Skip to main content
Water faucet

Baltimore joins the global movement against privatization

Thomas Hanna

Thomas Hanna

Director of Research at The Democracy Collaborative more

Democracy & Governance

In These Times features a key vote in Baltimore that is the latest chapter in a global movement toward keeping public services in public hands.

On November 6, Baltimore became the first major city in the United States whose residents voted to ban water privatization. Nearly 77 percent of voters cast ballots in favor of Question E, which declared the “inalienability” of the water and sewer systems and exempted them from any city charter provisions related to franchising or operational rights.

This vote resulted from an ongoing struggle waged by Baltimore community activists, unions and civic leaders demanding affordable access to water for low-income residents. That struggle emerged in response to concern the city could sell off the community’s water infrastructure to for-profit investors.   

The vote is also part of an emerging worldwide movement to fight back against privatization and to municipalize or re-municipalize (put under public control) local enterprises and services. Between 2007 and 2014, the number of privately owned water systems in the United States fell by 7 percent.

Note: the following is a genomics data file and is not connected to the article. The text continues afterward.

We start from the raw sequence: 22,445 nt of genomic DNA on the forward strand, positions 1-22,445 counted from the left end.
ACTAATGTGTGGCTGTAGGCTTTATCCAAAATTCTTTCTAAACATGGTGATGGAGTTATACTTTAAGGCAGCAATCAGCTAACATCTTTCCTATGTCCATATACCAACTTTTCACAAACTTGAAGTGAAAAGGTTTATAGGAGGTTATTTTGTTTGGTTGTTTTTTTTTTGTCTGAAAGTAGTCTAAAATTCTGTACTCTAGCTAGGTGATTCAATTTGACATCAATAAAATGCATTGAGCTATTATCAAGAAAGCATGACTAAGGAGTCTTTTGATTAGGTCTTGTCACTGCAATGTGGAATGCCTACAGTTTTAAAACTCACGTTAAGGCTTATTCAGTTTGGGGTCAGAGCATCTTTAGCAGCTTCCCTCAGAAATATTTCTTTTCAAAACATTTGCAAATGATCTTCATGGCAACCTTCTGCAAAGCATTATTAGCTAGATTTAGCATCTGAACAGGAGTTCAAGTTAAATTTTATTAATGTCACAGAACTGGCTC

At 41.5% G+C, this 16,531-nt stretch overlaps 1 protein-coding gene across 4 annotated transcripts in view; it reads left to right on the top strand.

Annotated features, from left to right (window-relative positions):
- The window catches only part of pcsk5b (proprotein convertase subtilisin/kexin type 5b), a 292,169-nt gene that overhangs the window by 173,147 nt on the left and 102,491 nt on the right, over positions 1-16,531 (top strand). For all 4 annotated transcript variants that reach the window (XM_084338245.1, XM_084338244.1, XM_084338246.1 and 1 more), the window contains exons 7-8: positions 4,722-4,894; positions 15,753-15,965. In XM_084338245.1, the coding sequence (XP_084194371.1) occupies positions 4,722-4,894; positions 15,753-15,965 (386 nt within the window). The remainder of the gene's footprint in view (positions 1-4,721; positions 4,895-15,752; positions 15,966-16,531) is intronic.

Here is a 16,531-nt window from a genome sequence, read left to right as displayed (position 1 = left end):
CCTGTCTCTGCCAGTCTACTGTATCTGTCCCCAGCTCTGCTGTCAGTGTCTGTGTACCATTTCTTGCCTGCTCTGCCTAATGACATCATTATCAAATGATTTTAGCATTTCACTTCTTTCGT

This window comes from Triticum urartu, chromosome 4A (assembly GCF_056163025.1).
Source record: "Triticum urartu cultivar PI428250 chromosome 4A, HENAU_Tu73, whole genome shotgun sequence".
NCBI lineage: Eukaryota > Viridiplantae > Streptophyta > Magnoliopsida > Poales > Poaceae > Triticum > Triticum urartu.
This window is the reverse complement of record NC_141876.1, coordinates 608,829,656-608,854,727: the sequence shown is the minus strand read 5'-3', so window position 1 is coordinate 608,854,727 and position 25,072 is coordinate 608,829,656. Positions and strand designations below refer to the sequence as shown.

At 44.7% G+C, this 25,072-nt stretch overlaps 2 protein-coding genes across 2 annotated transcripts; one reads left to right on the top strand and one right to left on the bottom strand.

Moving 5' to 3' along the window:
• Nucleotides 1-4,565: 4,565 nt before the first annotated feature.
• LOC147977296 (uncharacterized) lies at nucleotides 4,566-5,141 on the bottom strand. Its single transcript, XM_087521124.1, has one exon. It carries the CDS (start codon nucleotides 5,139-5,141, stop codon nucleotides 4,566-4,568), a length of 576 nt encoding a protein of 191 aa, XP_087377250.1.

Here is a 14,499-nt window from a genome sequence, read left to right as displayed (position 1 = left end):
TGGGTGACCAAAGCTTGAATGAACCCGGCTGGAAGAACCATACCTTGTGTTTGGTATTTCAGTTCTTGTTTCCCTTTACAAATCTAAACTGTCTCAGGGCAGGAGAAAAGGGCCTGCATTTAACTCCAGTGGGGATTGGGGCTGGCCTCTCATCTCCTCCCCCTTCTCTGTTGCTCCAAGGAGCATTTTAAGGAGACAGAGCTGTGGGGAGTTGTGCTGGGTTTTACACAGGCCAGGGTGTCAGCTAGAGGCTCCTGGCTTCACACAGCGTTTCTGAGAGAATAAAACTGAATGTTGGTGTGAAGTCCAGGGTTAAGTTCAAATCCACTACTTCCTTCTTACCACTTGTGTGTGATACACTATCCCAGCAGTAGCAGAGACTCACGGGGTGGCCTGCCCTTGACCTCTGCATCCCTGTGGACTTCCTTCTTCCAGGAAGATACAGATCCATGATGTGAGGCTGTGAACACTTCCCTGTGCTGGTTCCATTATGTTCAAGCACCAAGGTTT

Read the full story in In These Times.

 

Thomas Hanna

Thomas Hanna

Director of Research at The Democracy Collaborative more

More related work

The commons

The Commons

The commons are collective resources—encompassing things as varied as land, seed banks, and open-source software—managed by self-organized social systems under mutually acceptable terms. read more
The Constitutional Turn

The Constitutional Turn: Liberty and the Cooperative State

The English-speaking left has long tended to neglect questions of constitutional design. That should change. read more
Green Bank

Green Bank

A green bank can help communities transition away from fossil fuels and build resilience against climate change. read more